Eat Tomatoes Have Health Benefits in Gut Microbiome
Tomatoes are of interest as one such specific food because they are a common source of nutrients for many around the world. They are the second most commonly consumed vegetable and are an important specialty crop across the United States. Over 12 million metric tons of tomatoes are produced in the United States each year, with Americans consuming about 30 pounds per person in 2018 . Tomatoes are a rich source of essential nutrients (e.g., vitamins A and C), fiber, and phytochemicals (e.g., lycopene, flavonoids, and phenolic acids). Tomato consumption has been linked to protection against various chronic diseases , though causality about the mechanism of action is not well understood.
Diets rich in fruits and vegetables have been shown to exert positive effects on the gut microbiome.
Two weeks of eating a diet heavy in tomatoes increased the diversity of gut microbes and altered gut bacteria toward a more favorable profile in young pigs, researchers found.
After observing these results with a short-term intervention, the research team plans to progress to similar studies in people, looking for health-related links between tomatoes in the diet and changes to the human gut microbiome, the community of microorganisms living in the gastrointestinal tract.
The tomatoes used in the study were developed by Ohio State plant breeder, tomato geneticist and co-author David Francis, and are the type typically found in canned tomato products.
Ten recently weaned control pigs were fed a standard diet and 10 pigs were fed the standard diet fine-tuned so that 10% of the food consisted of a freeze-dried powder made from the tomatoes.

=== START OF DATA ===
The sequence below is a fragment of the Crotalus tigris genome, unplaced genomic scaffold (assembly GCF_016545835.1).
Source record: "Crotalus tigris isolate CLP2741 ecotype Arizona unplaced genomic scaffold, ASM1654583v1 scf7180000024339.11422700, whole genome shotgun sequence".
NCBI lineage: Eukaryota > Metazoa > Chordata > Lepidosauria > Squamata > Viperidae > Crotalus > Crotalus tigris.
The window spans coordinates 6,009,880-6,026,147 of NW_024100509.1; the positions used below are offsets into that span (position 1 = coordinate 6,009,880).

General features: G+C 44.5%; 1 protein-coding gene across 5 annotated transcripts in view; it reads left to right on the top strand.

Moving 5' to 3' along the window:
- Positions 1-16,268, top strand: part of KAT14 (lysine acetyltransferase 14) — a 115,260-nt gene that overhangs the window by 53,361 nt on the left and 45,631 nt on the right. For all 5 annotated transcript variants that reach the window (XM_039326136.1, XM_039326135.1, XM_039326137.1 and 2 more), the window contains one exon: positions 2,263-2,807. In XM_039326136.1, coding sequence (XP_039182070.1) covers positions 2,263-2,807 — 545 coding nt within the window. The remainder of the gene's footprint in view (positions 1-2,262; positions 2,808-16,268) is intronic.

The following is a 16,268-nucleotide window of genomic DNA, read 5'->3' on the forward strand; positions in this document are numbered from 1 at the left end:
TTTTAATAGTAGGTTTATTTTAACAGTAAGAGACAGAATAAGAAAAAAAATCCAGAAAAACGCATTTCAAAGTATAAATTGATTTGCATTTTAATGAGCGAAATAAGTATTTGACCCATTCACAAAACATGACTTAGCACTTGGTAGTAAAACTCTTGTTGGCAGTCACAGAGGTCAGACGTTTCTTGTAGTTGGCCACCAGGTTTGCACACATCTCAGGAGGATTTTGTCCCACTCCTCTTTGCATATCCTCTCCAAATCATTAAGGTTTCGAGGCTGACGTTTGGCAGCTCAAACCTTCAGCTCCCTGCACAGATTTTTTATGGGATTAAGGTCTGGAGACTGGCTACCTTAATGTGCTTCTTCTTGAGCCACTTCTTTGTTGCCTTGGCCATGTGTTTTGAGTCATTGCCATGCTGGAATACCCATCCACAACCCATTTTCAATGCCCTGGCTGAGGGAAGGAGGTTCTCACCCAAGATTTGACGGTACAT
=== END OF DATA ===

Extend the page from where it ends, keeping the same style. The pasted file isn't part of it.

Fiber, sugar, protein, fat and calories were identical for both diets. The control and study pig populations lived separately, and researchers running the study minimized their time spent with the pigs — a series of precautions designed to ensure that any microbiome changes seen with the study diet could be attributed to chemical compounds in the tomatoes.
Microbial communities in the pigs’ guts were detected in fecal samples taken before the study began and then seven and 14 days after the diet was introduced.
Results showed two main changes in the microbiomes of pigs fed the tomato-heavy diet — the diversity of microbe species in their guts increased, and the concentrations of two types of bacteria common in the mammal microbiome shifted to a more favorable profile.
This higher ratio of the phyla Bacteroidota (formerly known as Bacteriodetes) compared to Bacillota (formerly known as Firmicutes) present in the microbiome has been found to be linked with positive health outcomes, while other studies have linked this ratio in reverse, of higher Bacillota compared to Bacteroidota, to obesity.
Tomatoes account for about 22% of vegetable intake in Western diets, and previous research has associated consumption of tomatoes with reduced risk for the development of various conditions that include cardiovascular disease and some cancers.
To really understand the mechanisms, it is necessary to do more of this kind of work in the long term in humans. A better understanding could lead to more evidence-based dietary recommendations for long-term health.
Mallory L. Goggans, Emma A. Bilbrey, Cristian D. Quiroz-Moreno, David M. Francis, Sheila K. Jacobi, Jasna Kovac, Jessica L. Cooperstone (November 8 , 2022). Short-Term Tomato Consumption Alters the Pig Gut Microbiome toward a More Favorable Profile. Microbiology Spectrum. Retrieved from : https://journals.asm.org/doi/10.1128/spectrum.02506-22
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